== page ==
Although the scythe isn't pre-eminent among the weapons of war, anyone who has been on the wrong end of, say, a peasants' revolt wil know that in skilled hands it is fearsome. For Mort however, it is about to become one of the tools of his trade. From henceforth, Death is no longer going to be the end, merely the means to an end. He has received an offer he can't refuse. As Death's apprentice he'll have free board, use of the company horse and being dead isn't compulsory. It's the dream job until he discovers that it can be a killer on his love life...
Terry Pratchett - The Amazing Maurice and his Educated Rodents
It's not a game any more ...Every town on Discworld knows the stories about rats and pipers, and Maurice - a streetwise tomcat - leads a band of educated ratty friends (and a stupid kid) on a nice little earner. Piper plus rats equals lots and lots of money. Until they run across someone playing a different tune. Now he and his rats must learn a new concept: evil ...
Terry Pratchett - The Fifth Elephant
Sam Vimes is a man on the run. Yesterday he was a duke, a chief of police and the ambassador to the mysterious fat-rich country of Uberwald. Now he has nothing but his native wit and the gloomy trousers of Uncle Vanya (don't ask). It's snowing. It's freezing. And if he can't make it through the forest to civilization there's going to be a terrible war. But there are monsters on his trail. They're bright. They're fast. They're werewolves - and the're catching up.
Terry Pratchett - Thud!
Koom Valley? That was where the trolls ambushed the dwarfs, or the dwarfs ambushed the trolls. It was far away. It was a long time ago. But if he doesn't solve the murder of just one dwarf, Commander Sam Vimes of Ankh-Morpork City Watch is going to see it fought again, right outside his office. With his beloved Watch crumbling around him and war-drums sounding, he must unravel every clue, outwit every assassin and brave any darkness to find the solution. And darkness is following him. Oh... and at six o'clock every day, without fail, with no excuses, he must go home to read Where's My Cow?, with all the right farmyard noises, to his little boy. There are some things you have to do.
Terry Pratchett - Jingo
Discworld goes to war, with armies of sardines, warriors, fishermen, squid and at least oen very camp follower. As two armies march, Commander Vimes of Ankh-Morpork City Watch faces unpleasant foes who are out to get him... and that's just the people on his side. The enemy might be even worse. Jingo, the 21st in Terry Pratchett' s phenomenally successful Discworld series, makes the World Cup look like a friendly five-a-side.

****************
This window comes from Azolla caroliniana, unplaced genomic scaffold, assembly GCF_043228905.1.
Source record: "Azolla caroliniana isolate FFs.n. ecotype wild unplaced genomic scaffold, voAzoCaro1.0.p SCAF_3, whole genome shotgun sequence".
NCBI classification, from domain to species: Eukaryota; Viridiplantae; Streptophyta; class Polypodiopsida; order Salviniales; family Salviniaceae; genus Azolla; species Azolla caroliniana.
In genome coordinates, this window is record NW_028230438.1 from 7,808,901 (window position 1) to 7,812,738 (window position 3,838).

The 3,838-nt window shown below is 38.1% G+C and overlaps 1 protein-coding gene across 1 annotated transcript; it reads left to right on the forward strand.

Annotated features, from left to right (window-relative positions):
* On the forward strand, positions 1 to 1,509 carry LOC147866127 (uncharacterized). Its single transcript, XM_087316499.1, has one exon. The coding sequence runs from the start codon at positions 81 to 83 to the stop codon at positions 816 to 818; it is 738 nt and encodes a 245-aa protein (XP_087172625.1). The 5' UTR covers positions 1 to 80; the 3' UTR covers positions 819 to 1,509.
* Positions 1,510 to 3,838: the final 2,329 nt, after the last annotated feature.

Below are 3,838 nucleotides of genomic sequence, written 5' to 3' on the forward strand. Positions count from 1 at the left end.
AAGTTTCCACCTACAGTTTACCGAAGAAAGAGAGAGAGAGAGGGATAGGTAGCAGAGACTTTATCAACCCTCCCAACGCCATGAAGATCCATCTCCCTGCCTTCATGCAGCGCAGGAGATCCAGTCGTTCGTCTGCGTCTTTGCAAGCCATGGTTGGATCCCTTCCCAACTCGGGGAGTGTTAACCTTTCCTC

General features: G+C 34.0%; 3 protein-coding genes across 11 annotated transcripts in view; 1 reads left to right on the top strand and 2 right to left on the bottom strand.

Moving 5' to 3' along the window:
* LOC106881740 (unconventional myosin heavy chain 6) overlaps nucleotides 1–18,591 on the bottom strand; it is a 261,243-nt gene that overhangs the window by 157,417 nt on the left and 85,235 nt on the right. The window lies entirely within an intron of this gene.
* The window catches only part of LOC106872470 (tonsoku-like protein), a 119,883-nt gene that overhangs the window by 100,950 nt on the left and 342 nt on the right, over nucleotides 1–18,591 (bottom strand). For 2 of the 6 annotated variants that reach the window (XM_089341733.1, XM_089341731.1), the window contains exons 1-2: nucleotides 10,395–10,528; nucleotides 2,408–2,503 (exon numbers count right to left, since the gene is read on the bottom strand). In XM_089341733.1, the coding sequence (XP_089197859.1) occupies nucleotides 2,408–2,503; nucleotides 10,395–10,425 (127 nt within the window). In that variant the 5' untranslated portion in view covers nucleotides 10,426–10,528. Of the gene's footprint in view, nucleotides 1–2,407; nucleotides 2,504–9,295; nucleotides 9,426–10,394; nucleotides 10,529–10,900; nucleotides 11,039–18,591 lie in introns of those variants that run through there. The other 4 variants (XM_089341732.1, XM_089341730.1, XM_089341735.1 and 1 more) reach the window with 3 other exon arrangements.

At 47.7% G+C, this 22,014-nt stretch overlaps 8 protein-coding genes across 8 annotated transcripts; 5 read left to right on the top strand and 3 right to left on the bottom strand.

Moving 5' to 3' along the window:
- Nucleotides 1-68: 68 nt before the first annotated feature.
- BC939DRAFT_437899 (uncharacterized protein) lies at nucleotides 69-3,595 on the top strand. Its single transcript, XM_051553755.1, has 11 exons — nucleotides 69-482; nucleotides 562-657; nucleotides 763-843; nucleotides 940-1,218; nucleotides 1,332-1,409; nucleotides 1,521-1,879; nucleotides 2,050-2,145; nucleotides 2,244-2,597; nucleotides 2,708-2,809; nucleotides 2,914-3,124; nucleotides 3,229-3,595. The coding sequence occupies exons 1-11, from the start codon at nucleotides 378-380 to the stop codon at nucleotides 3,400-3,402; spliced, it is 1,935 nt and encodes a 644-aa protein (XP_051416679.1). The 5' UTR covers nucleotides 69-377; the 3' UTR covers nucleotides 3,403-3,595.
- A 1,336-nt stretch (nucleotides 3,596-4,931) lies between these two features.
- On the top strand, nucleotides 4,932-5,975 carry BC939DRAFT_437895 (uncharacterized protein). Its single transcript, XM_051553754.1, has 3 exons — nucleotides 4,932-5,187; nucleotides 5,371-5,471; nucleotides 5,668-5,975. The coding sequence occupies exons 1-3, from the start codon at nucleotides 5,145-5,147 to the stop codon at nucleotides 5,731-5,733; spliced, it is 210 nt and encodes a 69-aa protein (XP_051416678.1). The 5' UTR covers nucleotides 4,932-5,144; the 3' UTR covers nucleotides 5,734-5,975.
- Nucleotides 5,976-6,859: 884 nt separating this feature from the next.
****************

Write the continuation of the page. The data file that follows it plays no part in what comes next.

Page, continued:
Terry Pratchett - I Shall Wear Midnight
Tiffany Aching, the young witch from "The Wee Free Men", "A Hat Full of Sky" and "Wintersmith" is back in a new adventure featuring Discworld characters both familiar to fans (such as Tiffany, the Wee Free Men, Granny Weatherwax and Nanny Ogg) and new (meet Wee Mad Arthur, the Nac Mac Feegle on the City Watch whose only previous appearance was a brief cameo in Feet of Clay and city witch Mrs Proust - a fabulous Pratchett creation). Oh, and there's a magic book or two, a twist through time, a Cunning Man - and a Giant Man of chalk...
Terry Pratchett - Ian Stewart - Jack Cohen - The Science of Discworld IV - Judgement Day
A brilliant new Discworld story from Terry Pratchett. The fourth book in the Science of Discworld series, and this time around dealing with THE REALLY BIG QUESTIONS, Terry Pratchett's brilliant new Discworld story Judgement Day is annotated with very big footnotes (the interleaving chapters) by mathematician Ian Stewart and biologist Jack Cohen, to bring you a mind-mangling combination of fiction, cutting-edge science and philosophy. Marjorie Dawe is a librarian, and takes her job -- and indeed the truth of words -- very seriously. She doesn't know it, but her world and ours -- Roundworld -- is in big trouble. On Discworld, a colossal row is brewing. The Wizards of the Unseen University feel responsible for Roundworld (as one would for a pet gerbil). After all, they brought it into existence by bungling an experiment in Quantum ThaumoDynamics. But legal action is being brought against them by Omnians, who say that the Wizards' god-like actions make a mockery of their noble religion. As the finest legal brains in Discworld (a zombie and a priest) gird their loins to do battle -- and when the Great Big Thing in the High Energy Magic Laboratory is switched on -- Marjorie Dawe finds herself thrown across the multiverse and right in the middle of the whole explosive affair. As God, the Universe and, frankly, Everything Else is investigated by the trio, you can expect world-bearing elephants, quantum gravity in the Escher-verse, evolutionary design, eternal inflation, dark matter, disbelief systems -- and an in-depth study of how to invent a better mousetrap.